U2: Under a Blood Red Sky (Remastered)

I had forgotten about this live album till it was reissued in 2008. It’s something of a punctuation mark in the U2 ouvre, a snapshot of a band at the apex of its youthful vigor. I never got around to listening to Under a Blood Red Sky when I was first exploring the U2 discography 20 years ago, and a remastered release was the perfect opportunity.

It has since revised my perspective about the band.

As previously explained, I didn’t get into U2 till far into its career, and my remembrances of the band aren’t as linear as anyone who’s been a fan since day 1 or day 3. I couldn’t take anyone who seriously who couldn’t take The Joshua Tree seriously. But after listening to Under a Blood Red Sky, I can totally understand, if not agree on some level.

Producer Steve Lillywhite does an admirable job capturing the vitality of the then-young rockers in the studio, but Under a Blood Red Sky finds U2 in its best element — on stage. If staples such as "I Will Follow", "Sunday Bloody Sunday" and "The Electric Co." felt urgent on record, they became blisteringly so in the arena.

The early setlist isn’t encumbered by the grand gestures the band would employ after War. None of the bombast of Achtung Baby, the over earnestness of The Joshua Tree, the misguided experimentalism of Pop. "11 O’Clock Tick Tock" and "Party Girl" are crude next to the latter day sophistication of "One" or "Mysterious Ways", but that simplicity is far more direct.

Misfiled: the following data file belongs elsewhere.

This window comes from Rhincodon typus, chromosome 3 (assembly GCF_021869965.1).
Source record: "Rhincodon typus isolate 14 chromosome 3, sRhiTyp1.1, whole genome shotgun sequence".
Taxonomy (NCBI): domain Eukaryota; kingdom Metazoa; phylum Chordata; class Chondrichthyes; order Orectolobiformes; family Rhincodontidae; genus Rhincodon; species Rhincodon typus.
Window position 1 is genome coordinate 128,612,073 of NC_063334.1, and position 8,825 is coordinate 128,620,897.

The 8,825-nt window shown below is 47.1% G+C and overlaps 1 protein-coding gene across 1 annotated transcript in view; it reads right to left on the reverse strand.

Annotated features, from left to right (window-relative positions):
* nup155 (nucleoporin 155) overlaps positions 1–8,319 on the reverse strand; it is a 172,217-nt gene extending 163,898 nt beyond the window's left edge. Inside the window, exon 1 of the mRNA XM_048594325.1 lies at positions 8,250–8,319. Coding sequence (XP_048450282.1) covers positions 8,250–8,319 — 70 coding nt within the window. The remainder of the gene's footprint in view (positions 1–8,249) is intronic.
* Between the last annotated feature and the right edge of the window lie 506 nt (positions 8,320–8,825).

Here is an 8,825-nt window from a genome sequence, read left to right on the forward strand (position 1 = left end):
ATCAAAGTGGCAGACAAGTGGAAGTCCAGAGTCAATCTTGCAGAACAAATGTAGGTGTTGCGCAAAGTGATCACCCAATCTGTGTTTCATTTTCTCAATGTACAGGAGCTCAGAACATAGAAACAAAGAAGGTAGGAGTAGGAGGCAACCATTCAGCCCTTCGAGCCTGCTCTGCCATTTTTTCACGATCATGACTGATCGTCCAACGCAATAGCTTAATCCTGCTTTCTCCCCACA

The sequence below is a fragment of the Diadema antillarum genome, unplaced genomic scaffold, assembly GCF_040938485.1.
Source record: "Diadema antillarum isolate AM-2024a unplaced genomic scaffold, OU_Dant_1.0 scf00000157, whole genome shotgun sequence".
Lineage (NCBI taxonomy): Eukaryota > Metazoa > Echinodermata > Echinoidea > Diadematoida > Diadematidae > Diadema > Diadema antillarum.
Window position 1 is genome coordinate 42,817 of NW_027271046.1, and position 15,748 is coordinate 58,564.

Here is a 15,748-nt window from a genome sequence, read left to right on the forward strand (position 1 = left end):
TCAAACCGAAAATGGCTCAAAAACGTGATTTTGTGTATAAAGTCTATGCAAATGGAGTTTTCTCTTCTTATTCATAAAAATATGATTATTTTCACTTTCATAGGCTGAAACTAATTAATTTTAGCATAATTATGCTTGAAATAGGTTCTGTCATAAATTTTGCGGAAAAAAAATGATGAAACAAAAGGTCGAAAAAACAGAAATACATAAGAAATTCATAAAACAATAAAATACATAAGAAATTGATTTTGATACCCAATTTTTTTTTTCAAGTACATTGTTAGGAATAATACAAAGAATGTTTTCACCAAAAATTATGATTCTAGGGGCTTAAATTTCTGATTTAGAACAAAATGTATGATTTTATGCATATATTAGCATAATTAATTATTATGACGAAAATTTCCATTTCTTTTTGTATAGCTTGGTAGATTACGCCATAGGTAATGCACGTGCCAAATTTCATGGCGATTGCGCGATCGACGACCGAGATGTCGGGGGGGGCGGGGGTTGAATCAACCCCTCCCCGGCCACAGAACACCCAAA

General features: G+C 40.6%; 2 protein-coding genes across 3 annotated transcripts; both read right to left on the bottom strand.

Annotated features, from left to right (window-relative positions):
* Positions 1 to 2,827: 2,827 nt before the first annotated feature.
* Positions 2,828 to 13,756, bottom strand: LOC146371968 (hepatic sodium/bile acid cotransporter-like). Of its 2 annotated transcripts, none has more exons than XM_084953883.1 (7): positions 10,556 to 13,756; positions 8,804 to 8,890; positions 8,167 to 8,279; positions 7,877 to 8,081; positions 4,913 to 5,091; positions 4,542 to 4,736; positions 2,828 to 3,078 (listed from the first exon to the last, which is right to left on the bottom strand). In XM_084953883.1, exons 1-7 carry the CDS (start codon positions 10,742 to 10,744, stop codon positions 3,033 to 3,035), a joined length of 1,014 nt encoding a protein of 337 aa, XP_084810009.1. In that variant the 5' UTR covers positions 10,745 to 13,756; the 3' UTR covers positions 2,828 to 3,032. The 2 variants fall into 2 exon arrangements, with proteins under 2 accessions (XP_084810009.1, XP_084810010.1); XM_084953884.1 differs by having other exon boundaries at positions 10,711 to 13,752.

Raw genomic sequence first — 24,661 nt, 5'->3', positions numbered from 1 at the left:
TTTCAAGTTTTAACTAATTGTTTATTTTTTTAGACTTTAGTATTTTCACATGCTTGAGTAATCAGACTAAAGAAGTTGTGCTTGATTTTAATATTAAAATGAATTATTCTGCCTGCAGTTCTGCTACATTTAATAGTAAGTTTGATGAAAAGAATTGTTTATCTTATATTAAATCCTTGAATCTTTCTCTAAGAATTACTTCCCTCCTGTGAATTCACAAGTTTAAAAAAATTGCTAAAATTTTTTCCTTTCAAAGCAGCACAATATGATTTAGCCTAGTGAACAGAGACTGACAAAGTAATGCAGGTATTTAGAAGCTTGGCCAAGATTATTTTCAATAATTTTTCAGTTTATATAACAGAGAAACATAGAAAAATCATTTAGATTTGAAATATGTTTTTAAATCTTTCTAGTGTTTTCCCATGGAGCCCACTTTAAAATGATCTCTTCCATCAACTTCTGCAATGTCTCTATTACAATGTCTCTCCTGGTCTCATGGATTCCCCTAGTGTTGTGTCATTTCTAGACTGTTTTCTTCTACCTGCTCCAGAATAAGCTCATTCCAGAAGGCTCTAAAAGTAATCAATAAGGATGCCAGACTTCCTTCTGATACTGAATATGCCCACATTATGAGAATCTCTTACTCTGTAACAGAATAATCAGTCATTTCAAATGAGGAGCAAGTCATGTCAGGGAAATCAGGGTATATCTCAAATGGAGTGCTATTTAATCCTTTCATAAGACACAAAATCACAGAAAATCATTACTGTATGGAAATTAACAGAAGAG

Under a Blood Red Sky made me miss an era of U2 for which I never developed an emotional attachment in the first place.

The 2008 reissue campaign may just shoot the band in its collective proverbial foot for the newly-release No Line on the Horizon — the most recent track record isn’t holding up very well. Both How to Dismantle an Atomic Bomb and All That You Can’t Leave Behind come across now as efforts by a band grasping at the few remaining straws in the creative ether.

I listened to them again in preparation for the new album, and that initial resonance is pretty much dissipated.

For that, I can peg it on Under a Blood Red Sky. Live albums usually get a bad rap, but in this case, it makes you wish you were there.